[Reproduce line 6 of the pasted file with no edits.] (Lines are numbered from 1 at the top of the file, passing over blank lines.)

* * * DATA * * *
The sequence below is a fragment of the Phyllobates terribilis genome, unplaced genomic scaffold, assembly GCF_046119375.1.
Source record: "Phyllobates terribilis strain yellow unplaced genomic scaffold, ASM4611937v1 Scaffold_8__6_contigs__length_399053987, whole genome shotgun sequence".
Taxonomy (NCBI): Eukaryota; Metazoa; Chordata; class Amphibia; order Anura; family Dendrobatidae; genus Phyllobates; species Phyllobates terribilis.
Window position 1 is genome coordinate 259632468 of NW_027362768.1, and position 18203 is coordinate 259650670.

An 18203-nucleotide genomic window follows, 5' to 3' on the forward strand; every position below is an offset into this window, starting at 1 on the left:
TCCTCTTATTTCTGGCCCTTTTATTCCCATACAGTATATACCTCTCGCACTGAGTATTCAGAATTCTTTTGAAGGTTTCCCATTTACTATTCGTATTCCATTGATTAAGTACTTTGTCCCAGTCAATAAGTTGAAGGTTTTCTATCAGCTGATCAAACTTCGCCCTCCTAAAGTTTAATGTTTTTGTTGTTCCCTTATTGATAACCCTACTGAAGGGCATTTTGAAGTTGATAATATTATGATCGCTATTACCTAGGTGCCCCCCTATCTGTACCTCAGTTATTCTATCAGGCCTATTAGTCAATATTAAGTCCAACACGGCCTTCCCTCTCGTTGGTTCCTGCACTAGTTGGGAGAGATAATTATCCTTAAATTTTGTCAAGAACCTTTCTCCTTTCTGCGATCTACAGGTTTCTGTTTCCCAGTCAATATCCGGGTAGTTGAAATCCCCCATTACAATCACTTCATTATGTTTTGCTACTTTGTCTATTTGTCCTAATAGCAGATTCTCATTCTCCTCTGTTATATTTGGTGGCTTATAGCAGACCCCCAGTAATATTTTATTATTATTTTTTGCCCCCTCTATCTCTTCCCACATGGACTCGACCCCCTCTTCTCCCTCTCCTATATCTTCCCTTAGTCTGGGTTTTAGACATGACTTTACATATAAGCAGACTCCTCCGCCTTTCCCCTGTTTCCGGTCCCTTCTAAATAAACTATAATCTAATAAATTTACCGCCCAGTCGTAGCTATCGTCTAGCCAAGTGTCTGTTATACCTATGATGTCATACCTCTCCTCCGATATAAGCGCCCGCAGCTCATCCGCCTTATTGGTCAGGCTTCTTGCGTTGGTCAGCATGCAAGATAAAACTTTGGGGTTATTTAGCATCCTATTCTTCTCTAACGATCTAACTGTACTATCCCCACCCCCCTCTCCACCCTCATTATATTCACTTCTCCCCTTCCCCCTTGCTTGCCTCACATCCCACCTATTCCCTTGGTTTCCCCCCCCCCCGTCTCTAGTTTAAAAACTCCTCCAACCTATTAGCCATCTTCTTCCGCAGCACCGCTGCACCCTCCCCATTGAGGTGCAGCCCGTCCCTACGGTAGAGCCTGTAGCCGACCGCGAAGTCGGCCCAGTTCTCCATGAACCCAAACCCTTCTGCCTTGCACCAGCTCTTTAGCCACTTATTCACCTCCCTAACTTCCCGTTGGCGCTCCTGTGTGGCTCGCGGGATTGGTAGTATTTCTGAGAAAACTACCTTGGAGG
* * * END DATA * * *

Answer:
TCCTCTTATTTCTGGCCCTTTTATTCCCATACAGTATATACCTCTCGCACTGAGTATTCAGAATTCTTTTGAAGGTTTCCCATTTACTATTCGTATTCCATTGATTAAGTACTTTGTCCCAGTCAATAAGTTGAAGGTTTTCTATCAGCTGATCAAACTTCGCCCTCCTAAAGTTTAATGTTTTTGTTGTTCCCTTATTGATAACCCTACTGAAGGGCATTTTGAAGTTGATAATATTATGATCGCTATTACCTAGGTGCCCCCCTATCTGTACCTCAGTTATTCTATCAGGCCTATTAGTCAATATTAAGTCCAACACGGCCTTCCCTCTCGTTGGTTCCTGCACTAGTTGGGAGAGATAATTATCCTTAAATTTTGTCAAGAACCTTTCTCCTTTCTGCGATCTACAGGTTTCTGTTTCCCAGTCAATATCCGGGTAGTTGAAATCCCCCATTACAATCACTTCATTATGTTTTGCTACTTTGTCTATTTGTCCTAATAGCAGATTCTCATTCTCCTCTGTTATATTTGGTGGCTTATAGCAGACCCCCAGTAATATTTTATTATTATTTTTTGCCCCCTCTATCTCTTCCCACATGGACTCGACCCCCTCTTCTCCCTCTCCTATATCTTCCCTTAGTCTGGGTTTTAGACATGACTTTACATATAAGCAGACTCCTCCGCCTTTCCCCTGTTTCCGGTCCCTTCTAAATAAACTATAATCTAATAAATTTACCGCCCAGTCGTAGCTATCGTCTAGCCAAGTGTCTGTTATACCTATGATGTCATACCTCTCCTCCGATATAAGCGCCCGCAGCTCATCCGCCTTATTGGTCAGGCTTCTTGCGTTGGTCAGCATGCAAGATAAAACTTTGGGGTTATTTAGCATCCTATTCTTCTCTAACGATCTAACTGTACTATCCCCACCCCCCTCTCCACCCTCATTATATTCACTTCTCCCCTTCCCCCTTGCTTGCCTCACATCCCACCTATTCCCTTGGTTTCCCCCCCCCCCGTCTCTAGTTTAAAAACTCCTCCAACCTATTAGCCATCTTCTTCCGCAGCACCGCTGCACCCTCCCCATTGAGGTGCAGCCCGTCCCTACGGTAGAGCCTGTAGCCGACCGCGAAGTCGGCCCAGTTCTCCATGAACCCAAACCCTTCTGCCTTGCACCAGCTCTTTAGCCACTTATTCACCTCCCTAACTTCCCGTTGGCGCTCCTGTGTGGCTCGCGGGATTGGTAGTATTTCTGAGAAAACTACCTTGGAGG